The electronics industry is set on convincing people to replace their PCs, laptops or mobile phones once every two or three years. Televisions are unable to respect this “standard”, an upgrade once every 7 years is the best they can do.
One big event in TV “evolution” was the release of LED screens which made TVs much thinner and easier to manufacture. However, the backlighting was responsible for the low color accuracy. Experts consider the last important upgrade to have been the shift from standard to high definition, an event that took place 10 years ago. The need for a new era in TV industry is becoming more and more obvious.
One of the biggest TV brands in the world saw the Las Vegas show as an opportunity to release its newest products. LG presented their new set of 4K quantum-dot and OLED televisions. The company’s most prized possession is the 77-inch OLED model, with a curved display that shifts to flat with the help of a motorized bezel.
LG has not stated the official price but some believe the TV will cost as much as a luxury car.
Sony released its new ultra-thin (0.2 inch) TVs, featuring Google’s Android operating system. It can also stream PlayStation 3 games via Sony’s PlayStation Now network. In addition to this, the company released a 4K version of the popular Handycam product. Its price, $1,000 is half of the value initially declared last year.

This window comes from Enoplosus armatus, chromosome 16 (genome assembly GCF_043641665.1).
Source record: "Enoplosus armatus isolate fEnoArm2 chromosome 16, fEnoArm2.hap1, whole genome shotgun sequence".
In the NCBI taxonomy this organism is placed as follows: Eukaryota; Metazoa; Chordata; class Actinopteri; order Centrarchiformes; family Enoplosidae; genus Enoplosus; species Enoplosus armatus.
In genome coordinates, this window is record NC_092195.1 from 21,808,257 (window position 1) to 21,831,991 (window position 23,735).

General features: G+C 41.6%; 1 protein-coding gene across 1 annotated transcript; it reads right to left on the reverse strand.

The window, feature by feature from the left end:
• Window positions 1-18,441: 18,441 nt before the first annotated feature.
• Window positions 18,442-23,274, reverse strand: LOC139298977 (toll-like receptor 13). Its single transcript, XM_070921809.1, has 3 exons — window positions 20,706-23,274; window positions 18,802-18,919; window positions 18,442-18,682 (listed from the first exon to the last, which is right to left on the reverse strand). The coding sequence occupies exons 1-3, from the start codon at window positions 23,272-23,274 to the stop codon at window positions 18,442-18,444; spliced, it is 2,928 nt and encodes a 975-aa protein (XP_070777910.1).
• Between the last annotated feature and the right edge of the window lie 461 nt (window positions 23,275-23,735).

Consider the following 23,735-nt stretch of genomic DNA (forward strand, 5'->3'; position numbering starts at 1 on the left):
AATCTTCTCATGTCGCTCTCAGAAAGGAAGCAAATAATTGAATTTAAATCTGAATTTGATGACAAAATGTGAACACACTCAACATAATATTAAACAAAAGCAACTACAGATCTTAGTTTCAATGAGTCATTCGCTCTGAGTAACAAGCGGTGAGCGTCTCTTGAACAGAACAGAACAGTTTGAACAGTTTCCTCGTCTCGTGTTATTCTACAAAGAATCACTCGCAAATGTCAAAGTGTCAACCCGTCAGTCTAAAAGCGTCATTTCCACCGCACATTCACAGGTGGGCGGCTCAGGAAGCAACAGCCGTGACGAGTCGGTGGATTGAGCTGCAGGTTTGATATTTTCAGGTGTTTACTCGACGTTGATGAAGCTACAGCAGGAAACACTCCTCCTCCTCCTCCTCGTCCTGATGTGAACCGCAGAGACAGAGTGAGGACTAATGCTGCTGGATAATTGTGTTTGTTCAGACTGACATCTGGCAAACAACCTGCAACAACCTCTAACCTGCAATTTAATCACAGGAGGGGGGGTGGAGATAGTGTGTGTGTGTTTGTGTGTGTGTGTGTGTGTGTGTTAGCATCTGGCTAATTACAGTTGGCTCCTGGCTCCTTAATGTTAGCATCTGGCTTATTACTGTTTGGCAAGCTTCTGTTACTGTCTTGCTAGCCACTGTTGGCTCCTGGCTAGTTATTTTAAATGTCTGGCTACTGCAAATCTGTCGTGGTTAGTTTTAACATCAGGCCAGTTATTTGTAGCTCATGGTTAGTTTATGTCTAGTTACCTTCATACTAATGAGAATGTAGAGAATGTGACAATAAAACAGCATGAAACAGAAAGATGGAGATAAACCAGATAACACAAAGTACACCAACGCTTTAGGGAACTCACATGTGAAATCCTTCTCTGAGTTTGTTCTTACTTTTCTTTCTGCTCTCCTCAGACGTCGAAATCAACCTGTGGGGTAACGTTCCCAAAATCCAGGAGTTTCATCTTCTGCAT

With so many options available the next question would be “What should I buy?”. As James Willcox, senior editor of Electronics at Consumer Reports stated, the industry needs to constantly give people reasons to replace their TVs, so they would buy on multiple occasions rather than when the old one brakes.
But the truth is, consumers usually ask themselves “Should I buy it?”. Wilcox added that even if one decides to buy a new TV, would it be necessary to buy something “better than the lowest-priced one on the market”?
The truth is, no matter how much companies invest in marketing and publicity, consumers will not budge as long as the prices remain close to $2000 for a 4K TV. In these conditions, the “standard” 1080p HD version is still the best option.
Norm Bogen, research director at SNL Kagan considers that is a newer TV model is 20 percent more expensive than the previous version, it will probably remain in the store until upcoming sales.
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